Minimal Semantic Instructions

In Boeckx Cedric (ed.), Oxford Handbook of Linguistic Minimalism. Oxford University Press. pp. 472-498 (2011)

Paul Pietroski
Rutgers University - New Brunswick
Chomsky’s (1995, 2000a) Minimalist Program (MP) invites a perspective on semantics that is distinctive and attractive. In section one, I discuss a general idea that many theorists should find congenial: the spoken or signed languages that human children naturally acquire and use— henceforth, human languages—are biologically implemented procedures that generate expressions, whose meanings are recursively combinable instructions to build concepts that reflect a minimal interface between the Human Faculty of Language (HFL) and other cognitive systems. In sections two and three, I develop this picture in the spirit of MP, in part by asking how much of the standard Frege-Tarski apparatus is needed in order to provide adequate and illuminating descriptions of the “concept assembly instructions” that human languages can generate. I’ll suggest that we can make do with relatively little, by treating all phrasal meanings as instructions to assemble number-neutral concepts that are monadic and conjunctive. But the goal is not to legislate what counts as minimal in semantics. Rather, by pursuing one line of Minimalist thought, I hope to show how such thinking can be fruitful.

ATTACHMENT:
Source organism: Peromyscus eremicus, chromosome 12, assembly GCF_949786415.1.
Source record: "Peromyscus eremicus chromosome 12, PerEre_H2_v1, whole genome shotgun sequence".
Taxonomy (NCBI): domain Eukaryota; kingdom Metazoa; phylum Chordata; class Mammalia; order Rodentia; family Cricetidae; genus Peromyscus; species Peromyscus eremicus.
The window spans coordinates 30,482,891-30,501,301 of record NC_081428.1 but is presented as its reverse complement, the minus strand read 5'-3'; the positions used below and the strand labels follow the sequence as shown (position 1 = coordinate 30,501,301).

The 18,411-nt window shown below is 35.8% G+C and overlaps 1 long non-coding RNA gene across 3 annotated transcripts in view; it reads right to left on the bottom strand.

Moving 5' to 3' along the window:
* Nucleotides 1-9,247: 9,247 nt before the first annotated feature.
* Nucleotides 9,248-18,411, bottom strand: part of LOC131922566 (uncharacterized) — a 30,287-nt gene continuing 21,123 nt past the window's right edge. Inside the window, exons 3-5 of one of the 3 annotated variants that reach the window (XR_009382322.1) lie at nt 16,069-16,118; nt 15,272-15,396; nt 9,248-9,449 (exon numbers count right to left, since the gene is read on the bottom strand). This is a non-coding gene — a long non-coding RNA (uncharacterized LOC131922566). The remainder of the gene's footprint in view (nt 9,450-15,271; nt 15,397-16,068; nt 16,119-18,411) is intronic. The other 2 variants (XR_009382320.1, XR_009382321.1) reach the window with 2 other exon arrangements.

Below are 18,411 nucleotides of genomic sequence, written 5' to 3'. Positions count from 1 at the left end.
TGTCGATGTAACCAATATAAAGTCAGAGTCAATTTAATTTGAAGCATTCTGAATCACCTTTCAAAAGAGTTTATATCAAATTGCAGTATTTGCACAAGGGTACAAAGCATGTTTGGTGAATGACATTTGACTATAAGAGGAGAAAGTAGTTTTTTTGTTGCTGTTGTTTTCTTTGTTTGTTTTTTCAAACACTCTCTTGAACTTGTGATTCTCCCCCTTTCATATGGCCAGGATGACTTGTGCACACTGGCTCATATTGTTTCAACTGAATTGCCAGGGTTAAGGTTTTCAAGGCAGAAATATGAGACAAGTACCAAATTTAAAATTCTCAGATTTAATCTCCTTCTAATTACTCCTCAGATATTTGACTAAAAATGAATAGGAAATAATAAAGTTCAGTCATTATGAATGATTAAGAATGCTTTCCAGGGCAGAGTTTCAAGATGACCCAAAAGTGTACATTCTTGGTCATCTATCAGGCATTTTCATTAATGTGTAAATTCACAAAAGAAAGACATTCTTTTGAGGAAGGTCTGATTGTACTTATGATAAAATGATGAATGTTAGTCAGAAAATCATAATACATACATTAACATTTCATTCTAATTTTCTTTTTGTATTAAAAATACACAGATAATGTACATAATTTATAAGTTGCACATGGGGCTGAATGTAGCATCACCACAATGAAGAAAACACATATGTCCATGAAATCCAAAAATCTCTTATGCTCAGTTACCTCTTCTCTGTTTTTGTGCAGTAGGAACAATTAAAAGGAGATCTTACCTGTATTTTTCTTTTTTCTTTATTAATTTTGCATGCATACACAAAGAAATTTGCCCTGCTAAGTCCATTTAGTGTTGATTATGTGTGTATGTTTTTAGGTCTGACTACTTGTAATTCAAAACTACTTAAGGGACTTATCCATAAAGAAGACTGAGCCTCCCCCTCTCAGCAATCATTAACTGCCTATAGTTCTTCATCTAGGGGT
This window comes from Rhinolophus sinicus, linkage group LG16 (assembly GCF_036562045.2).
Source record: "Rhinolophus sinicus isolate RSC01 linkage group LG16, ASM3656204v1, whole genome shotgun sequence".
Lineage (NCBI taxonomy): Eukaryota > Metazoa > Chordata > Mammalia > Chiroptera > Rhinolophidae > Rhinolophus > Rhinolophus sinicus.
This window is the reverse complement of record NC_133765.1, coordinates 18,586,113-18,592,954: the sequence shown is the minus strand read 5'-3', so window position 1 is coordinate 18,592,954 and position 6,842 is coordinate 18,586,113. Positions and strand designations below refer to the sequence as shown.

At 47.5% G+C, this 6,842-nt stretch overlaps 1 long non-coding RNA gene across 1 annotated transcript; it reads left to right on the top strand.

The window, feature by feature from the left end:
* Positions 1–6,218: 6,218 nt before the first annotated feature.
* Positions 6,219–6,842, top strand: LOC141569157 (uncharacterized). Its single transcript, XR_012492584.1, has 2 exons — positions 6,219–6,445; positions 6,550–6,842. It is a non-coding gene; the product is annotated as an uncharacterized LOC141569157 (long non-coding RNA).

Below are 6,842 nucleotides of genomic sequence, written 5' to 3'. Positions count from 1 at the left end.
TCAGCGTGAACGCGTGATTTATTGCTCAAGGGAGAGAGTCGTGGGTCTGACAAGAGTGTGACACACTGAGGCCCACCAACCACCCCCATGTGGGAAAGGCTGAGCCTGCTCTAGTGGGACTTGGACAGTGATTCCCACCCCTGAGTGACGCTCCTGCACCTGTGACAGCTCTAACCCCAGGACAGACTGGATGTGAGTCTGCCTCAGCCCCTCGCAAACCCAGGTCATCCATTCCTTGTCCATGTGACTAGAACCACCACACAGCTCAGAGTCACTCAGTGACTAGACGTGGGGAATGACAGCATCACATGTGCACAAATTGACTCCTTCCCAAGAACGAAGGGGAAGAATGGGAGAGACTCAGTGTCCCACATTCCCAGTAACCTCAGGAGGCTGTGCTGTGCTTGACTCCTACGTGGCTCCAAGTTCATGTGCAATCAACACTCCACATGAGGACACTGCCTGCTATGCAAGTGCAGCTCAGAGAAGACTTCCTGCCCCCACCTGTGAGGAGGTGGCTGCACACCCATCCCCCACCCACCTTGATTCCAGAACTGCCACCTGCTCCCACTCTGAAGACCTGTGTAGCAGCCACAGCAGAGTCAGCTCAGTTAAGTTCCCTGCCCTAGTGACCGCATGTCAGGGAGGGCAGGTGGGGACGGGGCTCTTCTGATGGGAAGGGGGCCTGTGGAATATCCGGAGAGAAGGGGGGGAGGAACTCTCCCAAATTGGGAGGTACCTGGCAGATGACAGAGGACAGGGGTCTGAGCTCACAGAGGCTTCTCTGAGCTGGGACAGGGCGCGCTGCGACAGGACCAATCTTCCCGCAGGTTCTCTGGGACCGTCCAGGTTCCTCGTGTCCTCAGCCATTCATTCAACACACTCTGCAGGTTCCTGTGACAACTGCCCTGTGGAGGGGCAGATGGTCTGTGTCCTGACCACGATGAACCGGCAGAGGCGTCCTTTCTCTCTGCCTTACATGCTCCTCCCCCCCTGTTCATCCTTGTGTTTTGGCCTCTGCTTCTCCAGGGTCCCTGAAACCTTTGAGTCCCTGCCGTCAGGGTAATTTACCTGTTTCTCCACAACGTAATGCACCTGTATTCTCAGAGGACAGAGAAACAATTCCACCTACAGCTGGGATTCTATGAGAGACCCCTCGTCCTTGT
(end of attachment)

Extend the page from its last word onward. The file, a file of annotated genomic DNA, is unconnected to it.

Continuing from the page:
Keywords minimalism  Chomksy  internalism  semantics
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References found in this work BETA

Aspects of the Theory of Syntax.Noam Chomsky - 1965 - Cambridge, MA, USA: MIT Press.
Vision.David Marr - 1982 - W. H. Freeman.

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Citations of this work BETA

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